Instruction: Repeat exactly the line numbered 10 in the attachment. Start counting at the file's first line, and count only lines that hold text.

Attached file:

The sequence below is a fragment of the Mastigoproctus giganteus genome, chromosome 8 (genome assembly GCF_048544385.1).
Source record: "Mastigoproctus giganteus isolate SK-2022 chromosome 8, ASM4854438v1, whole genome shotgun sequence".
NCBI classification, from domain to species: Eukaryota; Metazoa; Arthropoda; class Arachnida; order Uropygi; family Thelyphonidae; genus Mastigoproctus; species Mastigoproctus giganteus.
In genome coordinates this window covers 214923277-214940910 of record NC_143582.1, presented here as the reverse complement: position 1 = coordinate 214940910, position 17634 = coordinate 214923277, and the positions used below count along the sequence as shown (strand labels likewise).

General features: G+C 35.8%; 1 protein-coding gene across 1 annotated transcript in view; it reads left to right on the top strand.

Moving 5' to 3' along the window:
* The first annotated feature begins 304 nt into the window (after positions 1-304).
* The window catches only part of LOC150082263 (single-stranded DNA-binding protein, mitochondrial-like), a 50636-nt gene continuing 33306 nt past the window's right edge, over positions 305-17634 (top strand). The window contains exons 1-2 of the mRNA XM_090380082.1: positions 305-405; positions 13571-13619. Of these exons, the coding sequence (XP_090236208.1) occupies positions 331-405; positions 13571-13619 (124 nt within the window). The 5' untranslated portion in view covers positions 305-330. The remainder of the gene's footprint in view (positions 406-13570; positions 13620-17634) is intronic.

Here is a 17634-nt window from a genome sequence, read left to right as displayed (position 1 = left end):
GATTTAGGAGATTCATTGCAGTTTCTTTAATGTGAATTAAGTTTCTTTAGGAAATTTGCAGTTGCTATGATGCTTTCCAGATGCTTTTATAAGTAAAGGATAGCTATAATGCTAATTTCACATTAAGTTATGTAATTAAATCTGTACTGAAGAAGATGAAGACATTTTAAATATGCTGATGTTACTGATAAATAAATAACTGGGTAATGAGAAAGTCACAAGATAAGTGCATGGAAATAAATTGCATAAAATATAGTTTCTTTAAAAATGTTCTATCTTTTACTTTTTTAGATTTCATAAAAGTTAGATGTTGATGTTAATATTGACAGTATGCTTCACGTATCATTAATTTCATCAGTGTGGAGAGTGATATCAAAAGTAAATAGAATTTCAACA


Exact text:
GATTTAGGAGATTCATTGCAGTTTCTTTAATGTGAATTAAGTTTCTTTAGGAAATTTGCAGTTGCTATGATGCTTTCCAGATGCTTTTATAAGTAAAGGATAGCTATAATGCTAATTTCACATTAAGTTATGTAATTAAATCTGTACTGAAGAAGATGAAGACATTTTAAATATGCTGATGTTACTGATAAATAAATAACTGGGTAATGAGAAAGTCACAAGATAAGTGCATGGAAATAAATTGCATAAAATATAGTTTCTTTAAAAATGTTCTATCTTTTACTTTTTTAGATTTCATAAAAGTTAGATGTTGATGTTAATATTGACAGTATGCTTCACGTATCATTAATTTCATCAGTGTGGAGAGTGATATCAAAAGTAAATAGAATTTCAACA